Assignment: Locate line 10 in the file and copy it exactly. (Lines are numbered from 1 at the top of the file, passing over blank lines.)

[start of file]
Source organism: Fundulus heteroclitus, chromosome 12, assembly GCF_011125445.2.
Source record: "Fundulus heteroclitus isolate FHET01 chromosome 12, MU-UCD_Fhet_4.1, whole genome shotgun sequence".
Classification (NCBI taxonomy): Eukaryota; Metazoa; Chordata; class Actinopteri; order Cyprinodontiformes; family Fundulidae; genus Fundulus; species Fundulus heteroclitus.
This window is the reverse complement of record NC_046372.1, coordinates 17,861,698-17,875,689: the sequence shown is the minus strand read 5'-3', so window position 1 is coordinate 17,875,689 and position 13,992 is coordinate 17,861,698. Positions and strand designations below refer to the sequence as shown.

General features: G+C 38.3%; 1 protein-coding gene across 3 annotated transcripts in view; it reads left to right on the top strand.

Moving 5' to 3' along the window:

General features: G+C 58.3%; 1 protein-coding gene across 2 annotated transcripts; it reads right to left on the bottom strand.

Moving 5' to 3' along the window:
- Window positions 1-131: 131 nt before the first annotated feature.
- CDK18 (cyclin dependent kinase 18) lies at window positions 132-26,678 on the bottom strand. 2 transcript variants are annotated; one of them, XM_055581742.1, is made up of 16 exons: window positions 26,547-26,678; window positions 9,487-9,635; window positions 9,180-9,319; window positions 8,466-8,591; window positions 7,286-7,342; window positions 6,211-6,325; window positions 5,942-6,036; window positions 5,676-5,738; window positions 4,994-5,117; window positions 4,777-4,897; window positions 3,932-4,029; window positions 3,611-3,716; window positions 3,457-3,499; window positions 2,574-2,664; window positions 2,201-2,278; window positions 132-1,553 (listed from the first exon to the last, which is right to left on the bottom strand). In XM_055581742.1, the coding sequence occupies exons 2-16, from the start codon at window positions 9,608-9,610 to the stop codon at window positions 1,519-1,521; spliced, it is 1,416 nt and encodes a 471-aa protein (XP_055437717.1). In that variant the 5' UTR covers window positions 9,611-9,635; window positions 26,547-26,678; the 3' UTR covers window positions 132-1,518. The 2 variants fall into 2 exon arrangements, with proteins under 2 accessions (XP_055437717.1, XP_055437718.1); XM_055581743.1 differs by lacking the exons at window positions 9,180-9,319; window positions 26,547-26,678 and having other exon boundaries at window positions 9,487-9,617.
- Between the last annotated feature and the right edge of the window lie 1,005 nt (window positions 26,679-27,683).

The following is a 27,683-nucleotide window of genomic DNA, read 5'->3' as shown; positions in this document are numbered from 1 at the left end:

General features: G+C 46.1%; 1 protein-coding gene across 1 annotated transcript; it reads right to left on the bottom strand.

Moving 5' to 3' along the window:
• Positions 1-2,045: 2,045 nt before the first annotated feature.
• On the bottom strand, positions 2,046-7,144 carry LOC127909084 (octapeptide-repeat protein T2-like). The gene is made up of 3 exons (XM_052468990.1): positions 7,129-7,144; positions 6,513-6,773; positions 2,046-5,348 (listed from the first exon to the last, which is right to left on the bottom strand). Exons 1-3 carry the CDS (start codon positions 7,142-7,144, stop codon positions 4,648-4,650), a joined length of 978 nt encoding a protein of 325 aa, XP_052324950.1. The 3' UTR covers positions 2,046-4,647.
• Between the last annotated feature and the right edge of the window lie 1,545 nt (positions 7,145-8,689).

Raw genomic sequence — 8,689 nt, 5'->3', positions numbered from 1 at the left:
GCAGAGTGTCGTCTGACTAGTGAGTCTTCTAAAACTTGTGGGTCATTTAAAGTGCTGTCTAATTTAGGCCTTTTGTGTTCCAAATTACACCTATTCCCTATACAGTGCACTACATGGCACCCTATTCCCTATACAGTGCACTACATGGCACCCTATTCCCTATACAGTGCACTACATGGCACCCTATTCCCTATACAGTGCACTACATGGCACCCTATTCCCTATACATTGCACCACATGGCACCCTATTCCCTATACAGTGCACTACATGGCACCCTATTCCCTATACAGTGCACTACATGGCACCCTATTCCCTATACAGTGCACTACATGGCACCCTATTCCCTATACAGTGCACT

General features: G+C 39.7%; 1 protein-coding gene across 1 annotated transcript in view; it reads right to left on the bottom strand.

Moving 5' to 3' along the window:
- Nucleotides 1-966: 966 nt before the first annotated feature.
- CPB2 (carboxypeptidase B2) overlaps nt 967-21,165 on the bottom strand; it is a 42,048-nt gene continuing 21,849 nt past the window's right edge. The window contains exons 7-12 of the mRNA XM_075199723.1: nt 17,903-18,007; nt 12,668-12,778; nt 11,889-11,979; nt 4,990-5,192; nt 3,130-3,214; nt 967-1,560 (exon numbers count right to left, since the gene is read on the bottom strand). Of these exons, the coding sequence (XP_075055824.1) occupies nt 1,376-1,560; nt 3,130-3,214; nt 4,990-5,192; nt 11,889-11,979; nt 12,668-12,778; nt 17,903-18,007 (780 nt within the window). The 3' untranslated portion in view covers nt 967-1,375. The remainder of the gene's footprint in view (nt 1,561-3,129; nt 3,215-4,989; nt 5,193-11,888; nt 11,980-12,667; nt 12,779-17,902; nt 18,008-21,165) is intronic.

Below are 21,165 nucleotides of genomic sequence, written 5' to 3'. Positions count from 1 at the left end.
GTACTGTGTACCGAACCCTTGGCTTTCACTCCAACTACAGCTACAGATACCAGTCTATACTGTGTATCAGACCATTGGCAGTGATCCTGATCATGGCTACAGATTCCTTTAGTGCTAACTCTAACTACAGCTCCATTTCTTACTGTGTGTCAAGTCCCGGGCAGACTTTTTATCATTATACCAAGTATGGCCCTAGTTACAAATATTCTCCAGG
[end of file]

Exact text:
- CDK18 (cyclin dependent kinase 18) lies at window positions 132-26,678 on the bottom strand. 2 transcript variants are annotated; one of them, XM_055581742.1, is made up of 16 exons: window positions 26,547-26,678; window positions 9,487-9,635; window positions 9,180-9,319; window positions 8,466-8,591; window positions 7,286-7,342; window positions 6,211-6,325; window positions 5,942-6,036; window positions 5,676-5,738; window positions 4,994-5,117; window positions 4,777-4,897; window positions 3,932-4,029; window positions 3,611-3,716; window positions 3,457-3,499; window positions 2,574-2,664; window positions 2,201-2,278; window positions 132-1,553 (listed from the first exon to the last, which is right to left on the bottom strand). In XM_055581742.1, the coding sequence occupies exons 2-16, from the start codon at window positions 9,608-9,610 to the stop codon at window positions 1,519-1,521; spliced, it is 1,416 nt and encodes a 471-aa protein (XP_055437717.1). In that variant the 5' UTR covers window positions 9,611-9,635; window positions 26,547-26,678; the 3' UTR covers window positions 132-1,518. The 2 variants fall into 2 exon arrangements, with proteins under 2 accessions (XP_055437717.1, XP_055437718.1); XM_055581743.1 differs by lacking the exons at window positions 9,180-9,319; window positions 26,547-26,678 and having other exon boundaries at window positions 9,487-9,617.